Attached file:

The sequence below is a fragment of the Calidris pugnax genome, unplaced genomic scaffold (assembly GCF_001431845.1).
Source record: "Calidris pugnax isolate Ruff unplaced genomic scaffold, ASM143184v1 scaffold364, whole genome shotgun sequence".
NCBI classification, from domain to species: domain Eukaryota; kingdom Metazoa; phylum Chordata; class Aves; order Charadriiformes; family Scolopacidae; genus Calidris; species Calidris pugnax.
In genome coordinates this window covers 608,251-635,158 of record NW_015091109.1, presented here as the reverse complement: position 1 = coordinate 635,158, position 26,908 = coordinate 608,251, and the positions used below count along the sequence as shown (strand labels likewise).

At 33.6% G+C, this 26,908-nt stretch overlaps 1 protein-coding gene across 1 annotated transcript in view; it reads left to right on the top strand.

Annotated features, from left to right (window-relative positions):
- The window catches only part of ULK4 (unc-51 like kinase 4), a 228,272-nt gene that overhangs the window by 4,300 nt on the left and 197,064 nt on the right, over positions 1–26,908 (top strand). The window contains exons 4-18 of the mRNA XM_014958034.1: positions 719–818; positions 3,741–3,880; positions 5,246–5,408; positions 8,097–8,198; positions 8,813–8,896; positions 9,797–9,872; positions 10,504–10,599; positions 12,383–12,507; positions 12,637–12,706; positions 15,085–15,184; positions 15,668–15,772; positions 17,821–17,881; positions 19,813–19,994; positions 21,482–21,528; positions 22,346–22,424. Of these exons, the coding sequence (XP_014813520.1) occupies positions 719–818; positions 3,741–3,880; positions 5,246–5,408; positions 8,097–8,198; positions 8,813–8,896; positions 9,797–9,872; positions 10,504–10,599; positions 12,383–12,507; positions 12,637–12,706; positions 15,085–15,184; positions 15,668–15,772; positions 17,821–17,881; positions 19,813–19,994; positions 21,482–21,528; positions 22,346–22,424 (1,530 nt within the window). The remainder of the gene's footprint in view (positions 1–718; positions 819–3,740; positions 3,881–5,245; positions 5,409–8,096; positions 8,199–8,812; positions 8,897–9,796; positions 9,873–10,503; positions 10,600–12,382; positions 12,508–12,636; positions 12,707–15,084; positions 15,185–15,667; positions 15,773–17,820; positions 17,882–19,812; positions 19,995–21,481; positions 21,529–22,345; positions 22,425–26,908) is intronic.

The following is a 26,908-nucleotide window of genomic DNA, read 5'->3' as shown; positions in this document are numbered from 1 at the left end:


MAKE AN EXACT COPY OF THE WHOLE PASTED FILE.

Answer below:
The sequence below is a fragment of the Calidris pugnax genome, unplaced genomic scaffold (assembly GCF_001431845.1).
Source record: "Calidris pugnax isolate Ruff unplaced genomic scaffold, ASM143184v1 scaffold364, whole genome shotgun sequence".
NCBI classification, from domain to species: domain Eukaryota; kingdom Metazoa; phylum Chordata; class Aves; order Charadriiformes; family Scolopacidae; genus Calidris; species Calidris pugnax.
In genome coordinates this window covers 608,251-635,158 of record NW_015091109.1, presented here as the reverse complement: position 1 = coordinate 635,158, position 26,908 = coordinate 608,251, and the positions used below count along the sequence as shown (strand labels likewise).

At 33.6% G+C, this 26,908-nt stretch overlaps 1 protein-coding gene across 1 annotated transcript in view; it reads left to right on the top strand.

Annotated features, from left to right (window-relative positions):
- The window catches only part of ULK4 (unc-51 like kinase 4), a 228,272-nt gene that overhangs the window by 4,300 nt on the left and 197,064 nt on the right, over positions 1–26,908 (top strand). The window contains exons 4-18 of the mRNA XM_014958034.1: positions 719–818; positions 3,741–3,880; positions 5,246–5,408; positions 8,097–8,198; positions 8,813–8,896; positions 9,797–9,872; positions 10,504–10,599; positions 12,383–12,507; positions 12,637–12,706; positions 15,085–15,184; positions 15,668–15,772; positions 17,821–17,881; positions 19,813–19,994; positions 21,482–21,528; positions 22,346–22,424. Of these exons, the coding sequence (XP_014813520.1) occupies positions 719–818; positions 3,741–3,880; positions 5,246–5,408; positions 8,097–8,198; positions 8,813–8,896; positions 9,797–9,872; positions 10,504–10,599; positions 12,383–12,507; positions 12,637–12,706; positions 15,085–15,184; positions 15,668–15,772; positions 17,821–17,881; positions 19,813–19,994; positions 21,482–21,528; positions 22,346–22,424 (1,530 nt within the window). The remainder of the gene's footprint in view (positions 1–718; positions 819–3,740; positions 3,881–5,245; positions 5,409–8,096; positions 8,199–8,812; positions 8,897–9,796; positions 9,873–10,503; positions 10,600–12,382; positions 12,508–12,636; positions 12,707–15,084; positions 15,185–15,667; positions 15,773–17,820; positions 17,882–19,812; positions 19,995–21,481; positions 21,529–22,345; positions 22,425–26,908) is intronic.

The following is a 26,908-nucleotide window of genomic DNA, read 5'->3' as shown; positions in this document are numbered from 1 at the left end: